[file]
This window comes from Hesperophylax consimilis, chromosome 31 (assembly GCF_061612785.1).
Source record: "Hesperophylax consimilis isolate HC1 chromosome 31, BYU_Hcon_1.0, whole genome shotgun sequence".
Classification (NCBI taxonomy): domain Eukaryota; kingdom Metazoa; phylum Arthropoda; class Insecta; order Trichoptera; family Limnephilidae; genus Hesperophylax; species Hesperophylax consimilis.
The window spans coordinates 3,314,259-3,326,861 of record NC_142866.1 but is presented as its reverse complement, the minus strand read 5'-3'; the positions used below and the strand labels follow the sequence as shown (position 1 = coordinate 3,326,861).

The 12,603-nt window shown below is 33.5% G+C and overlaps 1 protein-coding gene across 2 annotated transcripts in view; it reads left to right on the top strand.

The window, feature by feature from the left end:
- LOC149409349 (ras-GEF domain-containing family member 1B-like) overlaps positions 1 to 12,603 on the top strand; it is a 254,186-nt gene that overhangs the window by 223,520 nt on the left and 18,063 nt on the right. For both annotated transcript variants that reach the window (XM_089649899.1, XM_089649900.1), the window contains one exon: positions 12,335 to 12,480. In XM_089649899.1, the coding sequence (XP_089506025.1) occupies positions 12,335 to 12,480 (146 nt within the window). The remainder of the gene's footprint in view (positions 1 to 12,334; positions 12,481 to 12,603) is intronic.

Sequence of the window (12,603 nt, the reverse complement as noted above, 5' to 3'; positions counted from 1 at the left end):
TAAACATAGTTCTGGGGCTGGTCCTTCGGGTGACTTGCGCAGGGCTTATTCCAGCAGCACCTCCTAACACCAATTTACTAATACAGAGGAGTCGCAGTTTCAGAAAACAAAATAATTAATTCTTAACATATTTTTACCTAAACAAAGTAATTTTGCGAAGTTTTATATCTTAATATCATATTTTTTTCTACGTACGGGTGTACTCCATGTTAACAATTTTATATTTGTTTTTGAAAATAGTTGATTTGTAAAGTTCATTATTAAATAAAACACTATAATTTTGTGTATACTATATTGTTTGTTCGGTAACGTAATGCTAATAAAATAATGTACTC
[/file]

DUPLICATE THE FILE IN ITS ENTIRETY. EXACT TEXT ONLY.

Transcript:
This window comes from Hesperophylax consimilis, chromosome 31 (assembly GCF_061612785.1).
Source record: "Hesperophylax consimilis isolate HC1 chromosome 31, BYU_Hcon_1.0, whole genome shotgun sequence".
Classification (NCBI taxonomy): domain Eukaryota; kingdom Metazoa; phylum Arthropoda; class Insecta; order Trichoptera; family Limnephilidae; genus Hesperophylax; species Hesperophylax consimilis.
The window spans coordinates 3,314,259-3,326,861 of record NC_142866.1 but is presented as its reverse complement, the minus strand read 5'-3'; the positions used below and the strand labels follow the sequence as shown (position 1 = coordinate 3,326,861).

The 12,603-nt window shown below is 33.5% G+C and overlaps 1 protein-coding gene across 2 annotated transcripts in view; it reads left to right on the top strand.

The window, feature by feature from the left end:
- LOC149409349 (ras-GEF domain-containing family member 1B-like) overlaps positions 1 to 12,603 on the top strand; it is a 254,186-nt gene that overhangs the window by 223,520 nt on the left and 18,063 nt on the right. For both annotated transcript variants that reach the window (XM_089649899.1, XM_089649900.1), the window contains one exon: positions 12,335 to 12,480. In XM_089649899.1, the coding sequence (XP_089506025.1) occupies positions 12,335 to 12,480 (146 nt within the window). The remainder of the gene's footprint in view (positions 1 to 12,334; positions 12,481 to 12,603) is intronic.

Sequence of the window (12,603 nt, the reverse complement as noted above, 5' to 3'; positions counted from 1 at the left end):
TAAACATAGTTCTGGGGCTGGTCCTTCGGGTGACTTGCGCAGGGCTTATTCCAGCAGCACCTCCTAACACCAATTTACTAATACAGAGGAGTCGCAGTTTCAGAAAACAAAATAATTAATTCTTAACATATTTTTACCTAAACAAAGTAATTTTGCGAAGTTTTATATCTTAATATCATATTTTTTTCTACGTACGGGTGTACTCCATGTTAACAATTTTATATTTGTTTTTGAAAATAGTTGATTTGTAAAGTTCATTATTAAATAAAACACTATAATTTTGTGTATACTATATTGTTTGTTCGGTAACGTAATGCTAATAAAATAATGTACTC